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  • Former Brazilian President Luiz Inacio

    Former Brazilian President Luiz Inacio "Lula" da Silva | Photo: Reuters

Published 12 July 2017
Opinion

Lula's defense team could appeal the decision that may potentially bar him from running for president in 2018.

Former Brazilian President Luiz Inacio "Lula" da Silva was sentenced to nine years and six months over corruption charges in the Operation Car Wash investigations.

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Lula was condemned for passive corruption crimes and money laundering. However, prison time has not been applied as the prosecution awaits appeal. Judge Sergio Moro alleged Lula received about US$1.15 million in bribes.

The ruling could bar him from running for president in the upcoming 2018 elections, despite having the highest approval ratings of all candidates. A Datafolha poll in April showed that Judge Moro would be tied with Lula in a possible second round of elections.

“President Lula is innocent," Lula's lawyers said in a statement.

"No credible evidence of guilt has been produced, and overwhelming proof of his innocence blatantly ignored. This politically motivated judgement attacks Brazil’s rule of law, democracy and Lula’s basic human rights. It is of immense concern to the Brazilian people and to the international community."

Harshly criticizing Moro's decision to convict Lula, Paulo Pimenta, congressman for the Worker's Party, stated that next year's presidential election “will not be tolerated, nor permitted” without Lula as a candidate. 

Lula's conviction is yet another phase of the coup expansion in Brazil. 


“Onward to the streets, to the squares and parliament in defense of democracy and former president Lula,” he said, according to Brasil 24/7.

Brazil's Popular Front has called for mass demonstrations in Salvador, São Paulo and Brasilia in response to the ruling.

Moro also acquitted the former president for "imputations of corruption and money laundering involving the storage of presidential stock for lack of sufficient proof of materiality." In this case, the suspicion against the former president was that he had allegedly received kickbacks from three contracts between the contractor OAS and Petrobras.

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"Judge Moro made his bias and political motivation clear from the beginning to the end of the process," Lula's legal defense team added.

"His judgement has shamed Brazil by ignoring overwhelming evidence of innocence and succumbing to political bias whilst overseeing continual breaches of basic human rights and the legal process. The judgement proves what we have argued all along – that Judge Moro and the (Operation) Car Wash prosecution have been driven by politics rather than law."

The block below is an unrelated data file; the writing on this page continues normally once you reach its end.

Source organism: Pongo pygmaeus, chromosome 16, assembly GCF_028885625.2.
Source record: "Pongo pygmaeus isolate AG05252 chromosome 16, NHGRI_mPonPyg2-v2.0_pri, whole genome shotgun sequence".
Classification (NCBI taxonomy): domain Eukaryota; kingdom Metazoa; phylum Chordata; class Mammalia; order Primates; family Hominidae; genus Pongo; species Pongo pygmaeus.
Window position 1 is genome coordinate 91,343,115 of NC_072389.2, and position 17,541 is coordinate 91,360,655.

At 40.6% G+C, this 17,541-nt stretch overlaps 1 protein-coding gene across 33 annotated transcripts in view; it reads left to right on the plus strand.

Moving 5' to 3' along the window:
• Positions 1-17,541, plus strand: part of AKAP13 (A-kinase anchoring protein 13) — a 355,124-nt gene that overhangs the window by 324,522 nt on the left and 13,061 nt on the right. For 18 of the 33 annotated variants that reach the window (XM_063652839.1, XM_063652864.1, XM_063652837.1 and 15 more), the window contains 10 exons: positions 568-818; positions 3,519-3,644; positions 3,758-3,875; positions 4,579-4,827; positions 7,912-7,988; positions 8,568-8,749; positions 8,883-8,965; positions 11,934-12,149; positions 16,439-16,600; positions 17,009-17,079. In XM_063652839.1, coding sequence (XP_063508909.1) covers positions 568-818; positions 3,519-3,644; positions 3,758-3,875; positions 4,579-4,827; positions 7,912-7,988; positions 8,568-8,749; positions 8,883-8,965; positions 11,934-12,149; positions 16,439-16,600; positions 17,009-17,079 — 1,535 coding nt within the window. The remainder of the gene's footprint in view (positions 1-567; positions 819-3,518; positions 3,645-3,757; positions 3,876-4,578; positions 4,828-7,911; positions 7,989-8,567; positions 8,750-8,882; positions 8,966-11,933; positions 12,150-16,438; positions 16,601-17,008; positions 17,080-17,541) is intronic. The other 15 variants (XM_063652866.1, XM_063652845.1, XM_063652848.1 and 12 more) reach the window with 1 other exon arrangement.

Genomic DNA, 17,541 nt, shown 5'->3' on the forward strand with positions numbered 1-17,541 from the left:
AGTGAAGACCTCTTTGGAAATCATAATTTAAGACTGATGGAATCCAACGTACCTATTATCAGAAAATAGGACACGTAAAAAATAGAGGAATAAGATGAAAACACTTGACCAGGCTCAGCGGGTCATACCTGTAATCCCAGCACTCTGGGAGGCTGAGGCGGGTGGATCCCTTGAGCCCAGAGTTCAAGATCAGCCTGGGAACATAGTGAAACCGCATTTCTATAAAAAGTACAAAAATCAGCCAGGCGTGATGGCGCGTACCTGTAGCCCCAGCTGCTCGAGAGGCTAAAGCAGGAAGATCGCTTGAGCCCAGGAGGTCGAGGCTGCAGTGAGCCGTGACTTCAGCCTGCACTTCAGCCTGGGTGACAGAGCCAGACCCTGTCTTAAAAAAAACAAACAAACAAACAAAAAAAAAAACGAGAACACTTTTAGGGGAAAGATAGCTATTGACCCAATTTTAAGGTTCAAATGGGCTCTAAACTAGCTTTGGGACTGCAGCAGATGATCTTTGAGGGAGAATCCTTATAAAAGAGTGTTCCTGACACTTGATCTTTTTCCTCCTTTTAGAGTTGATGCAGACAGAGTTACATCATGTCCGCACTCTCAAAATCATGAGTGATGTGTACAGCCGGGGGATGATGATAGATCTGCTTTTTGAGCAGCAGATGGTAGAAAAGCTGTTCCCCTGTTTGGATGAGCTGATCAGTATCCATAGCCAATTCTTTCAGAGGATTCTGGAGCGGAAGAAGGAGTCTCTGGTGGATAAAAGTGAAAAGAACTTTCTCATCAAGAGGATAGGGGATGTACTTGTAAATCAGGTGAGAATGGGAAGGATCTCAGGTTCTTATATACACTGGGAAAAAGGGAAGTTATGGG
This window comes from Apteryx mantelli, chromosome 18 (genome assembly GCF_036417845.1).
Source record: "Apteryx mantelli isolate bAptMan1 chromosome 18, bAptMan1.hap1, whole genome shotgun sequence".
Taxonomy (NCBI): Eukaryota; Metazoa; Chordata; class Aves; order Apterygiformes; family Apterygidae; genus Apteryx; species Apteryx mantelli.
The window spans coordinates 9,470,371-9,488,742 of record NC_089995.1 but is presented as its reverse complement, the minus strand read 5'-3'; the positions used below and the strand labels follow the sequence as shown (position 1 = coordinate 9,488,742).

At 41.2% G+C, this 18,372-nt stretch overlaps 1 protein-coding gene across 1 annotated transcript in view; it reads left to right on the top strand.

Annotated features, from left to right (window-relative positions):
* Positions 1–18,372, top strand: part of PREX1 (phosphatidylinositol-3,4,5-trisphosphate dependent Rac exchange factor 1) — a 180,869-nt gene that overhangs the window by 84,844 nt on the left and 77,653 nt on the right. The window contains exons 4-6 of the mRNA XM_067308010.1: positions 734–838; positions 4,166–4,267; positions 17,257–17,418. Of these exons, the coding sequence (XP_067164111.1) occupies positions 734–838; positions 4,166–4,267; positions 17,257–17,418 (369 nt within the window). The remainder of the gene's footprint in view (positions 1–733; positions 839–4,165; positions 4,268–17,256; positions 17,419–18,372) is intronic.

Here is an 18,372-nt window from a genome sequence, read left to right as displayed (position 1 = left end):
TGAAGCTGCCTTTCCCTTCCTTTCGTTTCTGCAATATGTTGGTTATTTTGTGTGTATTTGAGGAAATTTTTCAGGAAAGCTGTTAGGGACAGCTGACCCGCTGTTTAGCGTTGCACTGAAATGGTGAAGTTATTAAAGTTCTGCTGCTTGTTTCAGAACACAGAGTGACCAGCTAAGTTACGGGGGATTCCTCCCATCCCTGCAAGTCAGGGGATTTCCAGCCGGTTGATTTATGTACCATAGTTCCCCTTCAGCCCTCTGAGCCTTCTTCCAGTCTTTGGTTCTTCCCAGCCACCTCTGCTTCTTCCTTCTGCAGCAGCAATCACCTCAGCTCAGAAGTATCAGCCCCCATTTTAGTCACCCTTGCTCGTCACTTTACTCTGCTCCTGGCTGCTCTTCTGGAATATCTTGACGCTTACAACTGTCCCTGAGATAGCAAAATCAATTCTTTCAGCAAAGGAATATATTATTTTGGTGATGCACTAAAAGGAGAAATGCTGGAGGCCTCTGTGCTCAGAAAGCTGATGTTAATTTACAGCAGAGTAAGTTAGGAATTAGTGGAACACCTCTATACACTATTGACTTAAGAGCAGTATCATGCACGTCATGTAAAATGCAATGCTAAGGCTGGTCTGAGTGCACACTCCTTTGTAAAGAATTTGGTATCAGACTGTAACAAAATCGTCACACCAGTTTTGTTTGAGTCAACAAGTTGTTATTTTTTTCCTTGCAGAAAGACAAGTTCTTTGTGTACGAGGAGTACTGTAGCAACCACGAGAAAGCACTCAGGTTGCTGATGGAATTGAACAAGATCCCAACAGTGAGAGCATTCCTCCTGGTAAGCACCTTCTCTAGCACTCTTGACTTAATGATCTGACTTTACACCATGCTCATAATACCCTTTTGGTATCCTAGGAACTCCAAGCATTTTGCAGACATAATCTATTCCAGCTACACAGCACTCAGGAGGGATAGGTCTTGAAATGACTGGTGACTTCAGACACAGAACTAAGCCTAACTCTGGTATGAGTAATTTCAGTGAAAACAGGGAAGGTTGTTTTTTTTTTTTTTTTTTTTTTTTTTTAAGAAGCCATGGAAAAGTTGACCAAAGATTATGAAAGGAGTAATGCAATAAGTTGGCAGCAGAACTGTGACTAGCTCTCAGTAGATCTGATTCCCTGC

According to the Attorney General's Office, the amount would have been passed on to Lula through an apartment and a payment for the storage of the company's assets between 2011 and 2016, as gifts received when he was president.

Valeska Texeira Zanin Martin, a lead lawyer in Lula's defense team, said evidence "definitely proves that Lula could not have been given a bribe." The lawyer argued that bank and real estate records prove Lula's innocence.

The three-story beach apartment couldn't have been given to Lula as a bribe, as prosecutors allege, because it is registered in the name of OAS with financial rights in a federal bank account. Zanin Martin said that if the company sold the apartment, the money trail would have to appear in the federal bank transactions, where records prove that Lula did not acquire the property.

The case generated a storm of public outrage when it began in September 2016.

Without providing any sound evidence, Moro presented a PowerPoint showing a plethora of alleged crimes circling and pointing to Lula's name spelled in large letters and positioned in the middle. The meeting was broadcast on national television.

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After the presentation, prosecutors were questioned by journalists about the fragility of accusations made against Lula due to lack of evidence. Prosecutor Roberson Henrique Pozzobon affirmed, “We don't have to prove, but we have conviction.”

Lula's defense team presented last month a final appeal against the charges, saying they didn't have any evidence against him. Analyst Andre Viera told teleSUR in an interview that the decision is likely politically motivated and intended to make him ineligible for the 2018 presidential election.

The 71-year old leader of the Worker's Party can appeal to a federal court but could face time in prison if the judge rules he poses a flight risk or has a concern that the defendant could intimidate witnesses.

If his appeal is not accepted, he could seek an injunction from the Supreme Court. In the case that none go forward, Lula would be prohibited from running for any public office for eight years and could face prison or house arrest.

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